So she had to be sane. One simply doesn't have time to develop interesting neuroses when one is galloping off at all times to pull one friend or another out of trouble as they're going under for the third time.

She blinked at the stone that remained, stubbornly, just a stone. But perhaps, just perhaps, now that she was out of college and her friends had all dispersed to the most unlikely corners of the globe and daily phone calls had become weekly, then monthly, then stopped altogether, she had gone insane?

After all, she was in Denver—a strange city—and her only acquaintances were her colleagues, cubicle-workers in a large telecom company. And, if she were to tell herself the truth, she held herself aloof even from them and from the other museum volunteers who had made overtures. She had enjoyed her respite from craziness.

But what if the universe had assigned her some minimal level of weird? What if, by depriving herself of weird friends, she had made herself weird?

No. She wasn't crazy. She was sure. She'd seen it.

But perhaps she'd fallen asleep and dreamed it all.

Standing up?

Realizing she still held the envelope that had been taped to the stone, she turned it over and opened it. Inside was a carefully printed card.


Acquired in the North of Portugal, near the village of Lagar Gordo, June 1976. Bought from a local farmer who was clearing up a circle of similar stones in order to build a cow shed. Cost $5, which translates into thousands of the local currency. Had it shipped back home to Denver for considerably more than that. Note, marked resemblance to standing stones elsewhere through the Celtic lands. Locals say the Celts were there too, before the Romans, and that the next village, The Heights of Maia, was once a great cultic center. They say the stones have stood in that field for centuries beyond memory.  

* * *

The note wasn't signed and Dissy could easily imagine that the museum had put it here in pure bewilderment. What else to do with a stone of—truly—unknown provenance and no known use?

Dissy walked around the stone, touching it, trying to make it come alive again. Really, there might be something. Some holograph system? Perhaps it was a trick?

But she remembered the man's face within the stone, the wide open strange eyes, the odd pointy ears, the mouth gaping in a silent scream, the hands banging hopelessly, begging for release as if he knew none was possible.

She shivered and decided she would go home early that day. She would go home and not think of this again. Clearly, she'd been working too much between the day job and the volunteer time here.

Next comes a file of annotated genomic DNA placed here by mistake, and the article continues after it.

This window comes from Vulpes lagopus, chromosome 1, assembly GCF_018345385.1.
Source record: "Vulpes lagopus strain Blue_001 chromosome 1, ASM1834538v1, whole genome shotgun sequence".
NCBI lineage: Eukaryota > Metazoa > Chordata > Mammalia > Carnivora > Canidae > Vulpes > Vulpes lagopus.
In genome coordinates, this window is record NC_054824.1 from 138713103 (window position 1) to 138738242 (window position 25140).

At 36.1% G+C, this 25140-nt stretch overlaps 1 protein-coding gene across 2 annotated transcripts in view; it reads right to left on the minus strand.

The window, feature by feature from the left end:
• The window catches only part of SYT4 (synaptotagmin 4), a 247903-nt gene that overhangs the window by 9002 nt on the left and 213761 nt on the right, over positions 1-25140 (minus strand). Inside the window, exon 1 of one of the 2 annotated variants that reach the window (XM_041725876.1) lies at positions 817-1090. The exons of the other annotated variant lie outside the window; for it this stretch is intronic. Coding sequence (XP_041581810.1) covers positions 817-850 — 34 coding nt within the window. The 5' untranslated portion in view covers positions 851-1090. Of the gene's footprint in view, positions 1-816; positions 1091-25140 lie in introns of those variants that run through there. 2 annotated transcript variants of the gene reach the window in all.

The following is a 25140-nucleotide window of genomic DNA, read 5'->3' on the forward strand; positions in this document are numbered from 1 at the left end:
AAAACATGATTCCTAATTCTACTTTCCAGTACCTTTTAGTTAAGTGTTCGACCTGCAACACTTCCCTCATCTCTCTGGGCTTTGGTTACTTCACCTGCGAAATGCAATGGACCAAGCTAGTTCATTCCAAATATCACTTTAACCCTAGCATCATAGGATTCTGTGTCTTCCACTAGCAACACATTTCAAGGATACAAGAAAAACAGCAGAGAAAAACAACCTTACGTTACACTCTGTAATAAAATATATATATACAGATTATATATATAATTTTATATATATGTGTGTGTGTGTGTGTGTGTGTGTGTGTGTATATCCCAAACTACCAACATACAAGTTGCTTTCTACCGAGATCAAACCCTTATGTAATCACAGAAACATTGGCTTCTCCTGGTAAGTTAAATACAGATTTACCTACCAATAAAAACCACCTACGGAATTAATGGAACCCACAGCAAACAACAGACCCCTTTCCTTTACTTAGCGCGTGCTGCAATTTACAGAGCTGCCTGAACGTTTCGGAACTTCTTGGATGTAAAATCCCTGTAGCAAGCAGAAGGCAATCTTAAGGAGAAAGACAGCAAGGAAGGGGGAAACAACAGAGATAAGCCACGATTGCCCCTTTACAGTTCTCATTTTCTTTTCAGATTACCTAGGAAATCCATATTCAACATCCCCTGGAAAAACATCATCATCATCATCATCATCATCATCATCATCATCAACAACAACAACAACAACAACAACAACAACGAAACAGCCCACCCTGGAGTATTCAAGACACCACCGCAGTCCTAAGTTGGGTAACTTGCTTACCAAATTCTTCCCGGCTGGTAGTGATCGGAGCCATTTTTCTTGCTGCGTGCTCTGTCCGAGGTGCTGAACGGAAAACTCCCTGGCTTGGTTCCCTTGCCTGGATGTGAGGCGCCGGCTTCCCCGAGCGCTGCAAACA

* * *

But that night in her little apartment, in a subdivided Victorian on Pearl Street, she couldn't get the man's image out of her head.

He'd looked so desperate. And so beautiful. Like no other man she'd ever seen. He was . . . more perfect, glorified, somehow. Like a Botticelli angel. A desperate, lost angel, shoved from paradise and unable to find his way back.

The image of that man inside the stone, his hands raised, his mouth open in despair, followed her into her dreams.

She dreamed she was standing in the junk room with the stone, and that she did something with her hands and a shaft of light shot out to the stone.

The stone fell apart but each of the shards around the man reformed together into a monster and came toward her, fang and claw, nail and tooth.

And she woke, screaming, her throat sore as if she'd been screaming for a long time.

She took a long draught of water from her bedside table cup and got up to shower, hoping that the neighbors turned a convenient blind eye—or deaf ear—to the ruckus.

* * *

For the next two days, at the junk room after work, she spent all her time on the stone. She walked around it and she touched it; she talked to it, she tried to coax it. But it remained as it was. Just granite.

Except sometimes, when she laid her palm flat on it and was still, she could swear it was warmer than a stone should be and that she felt, beneath the stone, the regular beating of a heart.

She'd held her breath and listened to her own heartbeat and she could swear the beating of the heart inside the stone did not match hers.

But how could it be? No one could stay alive inside the stone. There was no air. And no food. Impossible.

Oh, she remembered when she was very young and read books about UFOs and ghosts and ancient civilizations that had, supposedly, surpassed the current one, she'd read of things like that. Celtic princesses found on an excavation site, alive and asleep with a lamp burning at their feet. When a worker accidentally blew out the lamp, the princess would die and rapidly decay till there was nothing but some dust.

But those were stories, right? Just stories. Oh, sure, Dissy had believed them at fourteen or so. At fourteen or so everyone was willing to believe anything that made life more interesting, right?

And yet, she would lay her hand against the stone and feel the heart on the other side, beat, beat, beat—never quite matching hers.